This church hosts the icon of Panagia Portaitissa, the Guardian of the hearth
If you are here around the 15th of August (book well in advance) you will experience a big celebration of Portaitissa.
This is the most famous festival in the island with violins, lutes and lots of local music. Great fun for sure.
Where did I sleep
I decided to stay in Astipalea town. I really wanted to be based there to have more opportunities for my photography at sunset and sunrise.
There are, however, other areas that be better for your style of holiday. You can read my full guide to the best villages and areas to stay in Astypalea.
I decided to book at Aphrodite Studios. I read so many great feedback and honestly, after my stay, I can only suggest it. I had also the lift from the airport to the studios included in the price, besides an almost daily supply of freshly cooked cake and biscuits.
I really felt a part of the family with daily talks and suggestions on the best spots to visit.
Check amazing prices at Aphrodite Studios
How to get around Astypalea
My transportation experience in Astypalea has been somehow a hit and miss.
I visited the island on two occasions, the first time in June and the second time in peak season, mid of August.
In June you will easily find scooters and cars to rent on the go.
In fact, I could bargain between a couple of shops for the best price and quality of the vehicle.
In August, and generally speaking, peak season, I highly suggest booking your car and scooter in advance by contacting directly the rental agency.
You can easily google these agencies and email/call them.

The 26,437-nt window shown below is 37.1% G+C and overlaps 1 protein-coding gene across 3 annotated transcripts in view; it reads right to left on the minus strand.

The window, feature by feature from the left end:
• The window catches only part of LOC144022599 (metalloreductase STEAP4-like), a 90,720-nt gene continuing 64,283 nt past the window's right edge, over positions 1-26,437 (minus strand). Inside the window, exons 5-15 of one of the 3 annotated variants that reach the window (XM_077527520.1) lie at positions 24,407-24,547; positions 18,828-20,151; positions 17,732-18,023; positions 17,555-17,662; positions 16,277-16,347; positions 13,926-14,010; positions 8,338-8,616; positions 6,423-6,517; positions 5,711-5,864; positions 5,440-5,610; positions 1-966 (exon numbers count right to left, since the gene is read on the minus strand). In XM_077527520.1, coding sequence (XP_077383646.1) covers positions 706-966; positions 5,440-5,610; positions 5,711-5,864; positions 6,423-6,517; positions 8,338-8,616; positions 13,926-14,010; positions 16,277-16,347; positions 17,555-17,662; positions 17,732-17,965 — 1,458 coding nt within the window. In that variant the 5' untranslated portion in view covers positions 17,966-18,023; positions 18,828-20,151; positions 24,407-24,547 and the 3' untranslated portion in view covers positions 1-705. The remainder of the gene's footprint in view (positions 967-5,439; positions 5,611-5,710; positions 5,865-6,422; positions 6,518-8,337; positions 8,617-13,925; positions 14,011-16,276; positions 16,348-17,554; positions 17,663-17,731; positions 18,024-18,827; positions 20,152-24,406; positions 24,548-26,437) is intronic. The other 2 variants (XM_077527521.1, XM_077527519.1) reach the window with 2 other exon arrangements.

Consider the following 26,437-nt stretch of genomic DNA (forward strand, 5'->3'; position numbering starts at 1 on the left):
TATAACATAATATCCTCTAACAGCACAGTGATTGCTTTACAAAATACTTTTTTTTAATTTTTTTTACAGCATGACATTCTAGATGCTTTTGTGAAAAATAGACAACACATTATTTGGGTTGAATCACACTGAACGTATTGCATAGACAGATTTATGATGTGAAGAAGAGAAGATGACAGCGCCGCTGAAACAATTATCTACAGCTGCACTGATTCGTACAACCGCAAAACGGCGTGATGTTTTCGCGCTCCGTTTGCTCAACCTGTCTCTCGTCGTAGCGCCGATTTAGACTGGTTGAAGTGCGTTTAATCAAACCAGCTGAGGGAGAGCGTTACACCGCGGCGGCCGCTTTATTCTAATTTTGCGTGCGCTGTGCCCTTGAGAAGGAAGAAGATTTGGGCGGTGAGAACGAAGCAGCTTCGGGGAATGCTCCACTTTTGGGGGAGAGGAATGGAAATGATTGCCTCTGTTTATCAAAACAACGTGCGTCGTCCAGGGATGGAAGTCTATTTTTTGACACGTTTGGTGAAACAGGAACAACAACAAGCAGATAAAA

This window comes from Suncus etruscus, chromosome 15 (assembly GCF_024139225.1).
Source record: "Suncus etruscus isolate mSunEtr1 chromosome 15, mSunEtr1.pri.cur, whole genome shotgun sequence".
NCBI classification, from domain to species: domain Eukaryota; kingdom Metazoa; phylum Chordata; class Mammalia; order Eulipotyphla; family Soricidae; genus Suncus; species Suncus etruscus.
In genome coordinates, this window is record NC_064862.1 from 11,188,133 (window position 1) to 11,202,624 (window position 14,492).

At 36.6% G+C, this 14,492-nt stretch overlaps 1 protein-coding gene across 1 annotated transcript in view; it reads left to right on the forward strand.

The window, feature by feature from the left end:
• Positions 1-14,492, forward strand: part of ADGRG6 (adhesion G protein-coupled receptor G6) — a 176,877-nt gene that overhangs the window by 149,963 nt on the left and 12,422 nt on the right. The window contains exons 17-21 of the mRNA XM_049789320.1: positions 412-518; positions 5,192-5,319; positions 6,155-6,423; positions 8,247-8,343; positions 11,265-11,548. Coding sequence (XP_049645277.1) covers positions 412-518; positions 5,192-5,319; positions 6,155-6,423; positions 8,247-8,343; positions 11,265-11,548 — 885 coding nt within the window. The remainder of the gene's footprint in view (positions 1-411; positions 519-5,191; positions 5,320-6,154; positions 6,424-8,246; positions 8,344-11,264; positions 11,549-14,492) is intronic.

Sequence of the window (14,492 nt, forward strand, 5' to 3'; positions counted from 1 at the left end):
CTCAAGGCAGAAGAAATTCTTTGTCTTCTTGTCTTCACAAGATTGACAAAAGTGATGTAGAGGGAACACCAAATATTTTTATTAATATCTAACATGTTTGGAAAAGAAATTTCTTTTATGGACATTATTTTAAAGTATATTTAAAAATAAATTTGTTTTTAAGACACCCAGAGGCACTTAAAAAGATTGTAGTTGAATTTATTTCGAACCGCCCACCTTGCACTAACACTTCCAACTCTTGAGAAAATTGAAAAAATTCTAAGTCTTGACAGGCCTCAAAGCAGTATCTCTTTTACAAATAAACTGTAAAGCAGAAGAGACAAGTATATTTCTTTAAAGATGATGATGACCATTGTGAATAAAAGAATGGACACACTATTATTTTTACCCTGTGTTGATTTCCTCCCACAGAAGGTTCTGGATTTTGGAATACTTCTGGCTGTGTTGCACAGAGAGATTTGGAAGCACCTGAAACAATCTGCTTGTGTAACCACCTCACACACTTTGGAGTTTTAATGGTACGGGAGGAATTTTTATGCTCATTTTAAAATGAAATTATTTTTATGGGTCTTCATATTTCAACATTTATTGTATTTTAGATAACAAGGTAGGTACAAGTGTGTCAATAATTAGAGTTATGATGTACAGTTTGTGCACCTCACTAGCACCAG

They can leave the car straight at the port or airport.
You can easily find a taxi in June, much less so in July/August (waiting time may be up to 60-90 minutes)
There is a timetable for busses but they are not totally reliable, based on my experience.
The busses are run by privates that tend to skip stops based on where they can make more money (I was said).
I personally got stranded once, without the scheduled bus.
AstyBus is a new service started in June 2022.
You need to download an App (AstyMove) and you can book a shared car (similar to Uber).
The fleet is based on VW Electric Cars, which is great.
I would love to say that AstyBus is flawless but it has its own problems, with the cars arriving later than expected, sometimes up to 45 minutes, again based on personal experience.
The problem is more related to the App itself giving a default 15 minutes waiting time, independently from where the cars are actually located.
Hopefully, the new App release will address this problem.
You will get to share the car (4 seats + driver) with other passengers.
Overall, you will be able to get around Astypalea without a rented car/scooter but you will not have any certainty about the travelling time, and a simple 20 minutes trip may take up to 90 minutes or more, again based on personal experience.
Rent a car or motorbike in Astypalaia
I start saying that the island can be relatively windy. Also, the road network is quite winding.
If you feel confident driving a scooter or a motorbike in these conditions, then it is the best solution to explore Astypalea island.
There are a few shops down at the Astypalea town port. I had a great price for a weekly rent.
I was surprised myself, but that happened in June because in August I could not even find available ones.
The alternative is to rent a car. A small one is ok, better if 4WD in case you want to explore the whole island.
How to arrive in Astypalaia
It was time to visit this beautiful island I have read so much about it.
There are two ways to arrive in Astypalea, by boat or aeroplane.
If you decide to fly, then you will arrive at JTY, an acronym used for the small Astypalaia airport.
To give you an idea about the airport size, just think that the opening and closing time is based on the arrival time of the flights, one in the morning and one in the afternoon.
Once the passengers leave the airport, the keeper closes the main gate with a chain and see you later.